Don't Panic! Tips for Driving in the Highlands and Islands of Scotland
Intrepid visitors from other countries may wish to hire a vehicle while visiting Scotland so they can explore the country in more depth and at their own pace. But whether it’s keeping on the left, negotiating narrow roads or dealing with incompetent or dangerous fellow drivers, exploring Scotland by car requires more than just common sense.
Each year there are dozens of road traffic accidents and countless hours of frustration for locals caused by visitors failing to comply with laws or etiquette, so the decision to hire a car in Scotland shouldn’t be taken lightly. With our easy tips, you can be prepared to take the wheel if you hire a car for your visit to Scotland.
Stay on the left
This might seem obvious but each year many unavoidable accidents occur in the Highlands & Islands because foreign drivers drift into the wrong lane. Maintain constant vigilance to make certain you are in the left lane- failure to do so can be deadly.
Locals have to get to work, hospital and school and their schedules need to be kept. If you are holding up traffic, please pull over to allow them to get on their way. Holding up traffic can be very dangerous because frustrated drivers might be tempted to take risks to overtake you. A good rule of thumb- if there are more than two cars queued behind you for a few miles, pull over at the next available passing place and allow them to overtake. You can be fined for driving too slowly as well as driving too fast.
You may get caught in a long line of traffic. It can be very frustrating, but taking risks is also very dangerous. Rather than risk passing a slow driver on winding roads, pull over to stretch your legs and take time to relax. And if you do pass when it’s safe to do so, check that a motorcycle is not cutting in behind you because many are bad about sneaking up on you at highly unsafe speeds.
Allow extra time for your journey.
Online maps assume you will be able to drive at the speed limit. Roads in Scotland can be narrow, winding and filled with a variety of traffic in all types of weather, so expect and account for possible delays. We find that on two land roads in the Highlands, it is difficult to drive more than 40-50mph due to slow drivers and tailbacks, and sometimes will be forced to drive as slowly as 20-30mph.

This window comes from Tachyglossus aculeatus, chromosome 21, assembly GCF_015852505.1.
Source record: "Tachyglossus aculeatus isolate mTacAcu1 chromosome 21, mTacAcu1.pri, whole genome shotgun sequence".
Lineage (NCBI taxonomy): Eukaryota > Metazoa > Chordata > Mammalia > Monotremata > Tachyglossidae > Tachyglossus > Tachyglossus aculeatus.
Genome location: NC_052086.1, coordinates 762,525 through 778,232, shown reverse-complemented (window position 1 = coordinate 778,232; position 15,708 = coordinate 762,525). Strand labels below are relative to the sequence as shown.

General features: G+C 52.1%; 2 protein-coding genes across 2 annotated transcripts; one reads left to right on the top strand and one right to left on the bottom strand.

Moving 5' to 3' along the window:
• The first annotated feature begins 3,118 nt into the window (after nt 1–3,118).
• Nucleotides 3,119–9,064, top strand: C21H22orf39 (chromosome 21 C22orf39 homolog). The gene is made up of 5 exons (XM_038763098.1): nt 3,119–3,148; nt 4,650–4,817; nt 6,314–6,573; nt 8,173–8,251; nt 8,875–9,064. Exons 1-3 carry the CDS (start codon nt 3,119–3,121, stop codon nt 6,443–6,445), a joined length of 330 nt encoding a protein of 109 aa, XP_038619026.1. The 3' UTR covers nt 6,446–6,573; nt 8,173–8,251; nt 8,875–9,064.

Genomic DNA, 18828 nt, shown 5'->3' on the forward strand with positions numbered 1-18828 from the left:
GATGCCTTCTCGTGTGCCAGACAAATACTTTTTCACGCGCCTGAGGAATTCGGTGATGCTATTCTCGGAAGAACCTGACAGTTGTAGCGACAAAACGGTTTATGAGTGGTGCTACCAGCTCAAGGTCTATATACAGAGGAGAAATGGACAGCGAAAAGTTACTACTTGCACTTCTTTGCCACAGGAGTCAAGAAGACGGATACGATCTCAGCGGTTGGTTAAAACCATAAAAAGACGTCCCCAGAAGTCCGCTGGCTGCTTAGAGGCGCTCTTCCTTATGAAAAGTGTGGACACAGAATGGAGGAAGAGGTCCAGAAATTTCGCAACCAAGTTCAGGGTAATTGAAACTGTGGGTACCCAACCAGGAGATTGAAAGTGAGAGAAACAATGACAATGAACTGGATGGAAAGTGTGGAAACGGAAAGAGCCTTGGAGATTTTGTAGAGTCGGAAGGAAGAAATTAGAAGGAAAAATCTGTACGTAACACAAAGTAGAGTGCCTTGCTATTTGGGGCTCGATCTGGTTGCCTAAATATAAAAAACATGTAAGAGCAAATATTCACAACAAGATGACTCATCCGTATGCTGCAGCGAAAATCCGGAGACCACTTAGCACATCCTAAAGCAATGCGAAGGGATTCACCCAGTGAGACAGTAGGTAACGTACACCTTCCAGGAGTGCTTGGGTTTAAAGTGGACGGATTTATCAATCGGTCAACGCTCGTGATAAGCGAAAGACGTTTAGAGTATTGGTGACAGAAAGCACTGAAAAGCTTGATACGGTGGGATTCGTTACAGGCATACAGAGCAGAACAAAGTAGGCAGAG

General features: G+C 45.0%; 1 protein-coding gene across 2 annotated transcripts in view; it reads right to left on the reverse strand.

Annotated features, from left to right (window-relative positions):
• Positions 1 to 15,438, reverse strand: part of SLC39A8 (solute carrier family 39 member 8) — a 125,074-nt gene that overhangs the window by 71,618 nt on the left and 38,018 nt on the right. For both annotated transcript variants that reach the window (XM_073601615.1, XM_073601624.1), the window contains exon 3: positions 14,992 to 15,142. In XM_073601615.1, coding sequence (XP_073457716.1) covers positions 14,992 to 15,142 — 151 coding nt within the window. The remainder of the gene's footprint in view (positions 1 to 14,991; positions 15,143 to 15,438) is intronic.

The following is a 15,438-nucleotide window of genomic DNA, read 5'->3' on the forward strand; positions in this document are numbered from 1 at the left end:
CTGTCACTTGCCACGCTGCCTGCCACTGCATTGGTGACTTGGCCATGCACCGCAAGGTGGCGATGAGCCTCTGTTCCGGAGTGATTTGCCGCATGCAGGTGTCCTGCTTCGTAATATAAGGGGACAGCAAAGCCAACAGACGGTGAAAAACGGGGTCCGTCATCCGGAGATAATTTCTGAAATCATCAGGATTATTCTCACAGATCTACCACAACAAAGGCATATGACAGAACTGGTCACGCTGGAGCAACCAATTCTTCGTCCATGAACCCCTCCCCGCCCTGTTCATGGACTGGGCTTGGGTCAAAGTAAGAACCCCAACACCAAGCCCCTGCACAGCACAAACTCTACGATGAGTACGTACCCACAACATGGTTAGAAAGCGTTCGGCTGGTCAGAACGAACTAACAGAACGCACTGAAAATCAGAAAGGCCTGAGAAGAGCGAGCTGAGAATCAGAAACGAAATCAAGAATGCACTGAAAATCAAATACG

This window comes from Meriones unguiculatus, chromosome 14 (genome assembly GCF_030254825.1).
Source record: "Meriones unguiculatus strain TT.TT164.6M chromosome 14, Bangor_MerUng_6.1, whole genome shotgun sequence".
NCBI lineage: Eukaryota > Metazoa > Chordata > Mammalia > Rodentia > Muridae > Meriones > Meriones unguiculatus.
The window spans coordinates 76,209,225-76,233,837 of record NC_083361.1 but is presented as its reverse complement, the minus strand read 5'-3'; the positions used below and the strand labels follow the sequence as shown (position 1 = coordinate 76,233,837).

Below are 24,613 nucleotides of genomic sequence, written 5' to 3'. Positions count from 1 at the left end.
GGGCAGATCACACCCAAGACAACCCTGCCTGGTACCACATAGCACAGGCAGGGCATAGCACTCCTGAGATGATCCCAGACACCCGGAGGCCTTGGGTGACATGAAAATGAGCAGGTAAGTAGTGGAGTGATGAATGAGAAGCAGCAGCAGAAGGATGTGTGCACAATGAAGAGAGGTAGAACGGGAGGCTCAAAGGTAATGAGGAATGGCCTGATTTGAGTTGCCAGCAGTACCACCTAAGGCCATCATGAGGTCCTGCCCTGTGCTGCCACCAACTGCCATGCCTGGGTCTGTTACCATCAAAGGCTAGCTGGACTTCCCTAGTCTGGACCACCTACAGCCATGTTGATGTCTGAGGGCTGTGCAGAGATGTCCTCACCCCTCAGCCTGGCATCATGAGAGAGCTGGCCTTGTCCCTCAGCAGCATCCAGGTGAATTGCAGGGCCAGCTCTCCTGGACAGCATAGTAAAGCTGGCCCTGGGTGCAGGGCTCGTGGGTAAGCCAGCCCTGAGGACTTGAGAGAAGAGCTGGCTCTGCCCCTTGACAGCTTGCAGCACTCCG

You may be an excellent driver, but a combination of busy tourist season, narrow winding roads, motorbikes, trucks and bad drivers can make for a frustrating time, so you should be vigilant and drive defensively.
Take it easy on single-track roads
The etiquette for single-track roads is for the driver nearest a passing place to stop or reverse and allow the oncoming car to proceed. Technically if both cars are equal distance from a passing place, the car going uphill has the right of way. If you are driving slowly, use passing places to allow those behind you to overtake. If you come across livestock in the road, you should stop until they move.
Oncoming traffic in the middle of the road- don’t panic
On two lane roads, especially on or under bridges, you may see a sign that says “Oncoming traffic in middle of road.” Don’t panic- but do slow down and look for oncoming traffic. If one lane has priority right of way, it will be indicated on the sign. Be prepared to stop or slow enough to allow one car at a time to proceed.
Find the UK’s Highway Code, road safety and vehicle rules here.
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